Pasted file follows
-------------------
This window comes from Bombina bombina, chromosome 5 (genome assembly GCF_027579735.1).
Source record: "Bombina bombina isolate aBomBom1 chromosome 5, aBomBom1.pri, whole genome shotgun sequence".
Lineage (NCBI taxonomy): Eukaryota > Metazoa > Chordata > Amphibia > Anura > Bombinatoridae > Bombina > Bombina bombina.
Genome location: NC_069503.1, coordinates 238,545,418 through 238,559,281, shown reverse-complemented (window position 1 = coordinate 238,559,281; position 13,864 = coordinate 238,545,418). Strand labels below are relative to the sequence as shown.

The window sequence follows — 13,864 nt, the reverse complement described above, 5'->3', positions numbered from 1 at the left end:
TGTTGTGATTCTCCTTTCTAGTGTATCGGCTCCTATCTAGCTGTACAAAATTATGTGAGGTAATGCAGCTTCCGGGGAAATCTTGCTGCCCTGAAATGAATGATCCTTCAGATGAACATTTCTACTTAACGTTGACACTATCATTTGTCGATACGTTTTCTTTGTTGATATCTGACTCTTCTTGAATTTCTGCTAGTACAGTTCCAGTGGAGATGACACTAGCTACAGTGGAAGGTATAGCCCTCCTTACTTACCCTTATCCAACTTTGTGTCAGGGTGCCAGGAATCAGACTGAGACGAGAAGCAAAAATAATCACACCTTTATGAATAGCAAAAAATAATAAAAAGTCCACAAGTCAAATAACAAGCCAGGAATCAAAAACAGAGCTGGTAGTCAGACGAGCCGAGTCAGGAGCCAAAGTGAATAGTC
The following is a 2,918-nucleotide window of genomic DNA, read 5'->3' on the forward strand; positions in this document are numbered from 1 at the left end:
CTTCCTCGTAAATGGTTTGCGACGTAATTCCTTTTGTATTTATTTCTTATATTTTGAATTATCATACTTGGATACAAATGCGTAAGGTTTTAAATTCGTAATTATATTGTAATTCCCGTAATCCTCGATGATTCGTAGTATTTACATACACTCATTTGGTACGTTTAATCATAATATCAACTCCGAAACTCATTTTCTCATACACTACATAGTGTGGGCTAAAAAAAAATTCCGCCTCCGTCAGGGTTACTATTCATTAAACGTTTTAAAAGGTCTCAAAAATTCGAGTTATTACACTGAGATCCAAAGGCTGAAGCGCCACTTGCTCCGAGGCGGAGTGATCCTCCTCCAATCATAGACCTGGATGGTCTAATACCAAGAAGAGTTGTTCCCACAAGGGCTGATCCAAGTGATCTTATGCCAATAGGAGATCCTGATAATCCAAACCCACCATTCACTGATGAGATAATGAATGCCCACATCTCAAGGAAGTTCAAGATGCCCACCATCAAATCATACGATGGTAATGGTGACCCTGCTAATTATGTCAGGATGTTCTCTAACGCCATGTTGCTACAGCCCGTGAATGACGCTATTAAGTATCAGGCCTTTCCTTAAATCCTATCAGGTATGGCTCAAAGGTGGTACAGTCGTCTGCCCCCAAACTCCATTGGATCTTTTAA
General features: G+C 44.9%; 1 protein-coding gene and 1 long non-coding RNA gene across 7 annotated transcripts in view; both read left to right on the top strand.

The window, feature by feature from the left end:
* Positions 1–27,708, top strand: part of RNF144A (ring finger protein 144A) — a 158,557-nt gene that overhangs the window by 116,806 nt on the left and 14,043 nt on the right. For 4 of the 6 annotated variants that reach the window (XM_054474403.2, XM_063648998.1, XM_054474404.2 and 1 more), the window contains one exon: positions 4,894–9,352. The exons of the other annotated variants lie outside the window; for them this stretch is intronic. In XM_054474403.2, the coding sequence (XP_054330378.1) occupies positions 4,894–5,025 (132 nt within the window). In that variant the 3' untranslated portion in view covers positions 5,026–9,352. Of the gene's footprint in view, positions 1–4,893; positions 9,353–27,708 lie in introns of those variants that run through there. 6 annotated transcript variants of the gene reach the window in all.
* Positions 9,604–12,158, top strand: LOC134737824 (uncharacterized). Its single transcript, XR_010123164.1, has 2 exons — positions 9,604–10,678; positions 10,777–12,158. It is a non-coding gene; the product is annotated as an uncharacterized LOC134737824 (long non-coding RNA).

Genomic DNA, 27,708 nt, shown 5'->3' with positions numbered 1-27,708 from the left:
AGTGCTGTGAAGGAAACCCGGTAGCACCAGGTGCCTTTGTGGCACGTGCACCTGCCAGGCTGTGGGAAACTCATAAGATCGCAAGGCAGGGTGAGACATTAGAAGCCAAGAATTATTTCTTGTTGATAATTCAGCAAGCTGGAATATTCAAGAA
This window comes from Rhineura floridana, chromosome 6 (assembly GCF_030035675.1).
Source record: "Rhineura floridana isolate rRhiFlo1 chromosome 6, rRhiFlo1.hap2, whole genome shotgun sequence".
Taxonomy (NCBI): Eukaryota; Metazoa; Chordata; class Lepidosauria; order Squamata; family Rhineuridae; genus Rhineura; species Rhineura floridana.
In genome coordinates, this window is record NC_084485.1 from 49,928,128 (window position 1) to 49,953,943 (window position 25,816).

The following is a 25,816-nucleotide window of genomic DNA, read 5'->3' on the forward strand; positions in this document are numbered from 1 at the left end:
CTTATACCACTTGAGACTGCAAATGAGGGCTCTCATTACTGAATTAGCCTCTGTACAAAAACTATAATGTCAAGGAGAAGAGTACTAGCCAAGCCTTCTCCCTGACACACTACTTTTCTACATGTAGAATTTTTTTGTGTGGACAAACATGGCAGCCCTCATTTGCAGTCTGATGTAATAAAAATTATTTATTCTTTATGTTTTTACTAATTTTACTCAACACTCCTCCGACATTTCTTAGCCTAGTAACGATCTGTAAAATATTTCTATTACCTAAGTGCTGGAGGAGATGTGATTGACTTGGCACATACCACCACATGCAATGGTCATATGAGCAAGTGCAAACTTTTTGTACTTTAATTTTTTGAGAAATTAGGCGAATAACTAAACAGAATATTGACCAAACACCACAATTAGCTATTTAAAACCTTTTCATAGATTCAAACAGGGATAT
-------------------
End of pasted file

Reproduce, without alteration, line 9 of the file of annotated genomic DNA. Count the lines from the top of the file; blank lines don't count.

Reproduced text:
General features: G+C 44.9%; 1 protein-coding gene and 1 long non-coding RNA gene across 7 annotated transcripts in view; both read left to right on the top strand.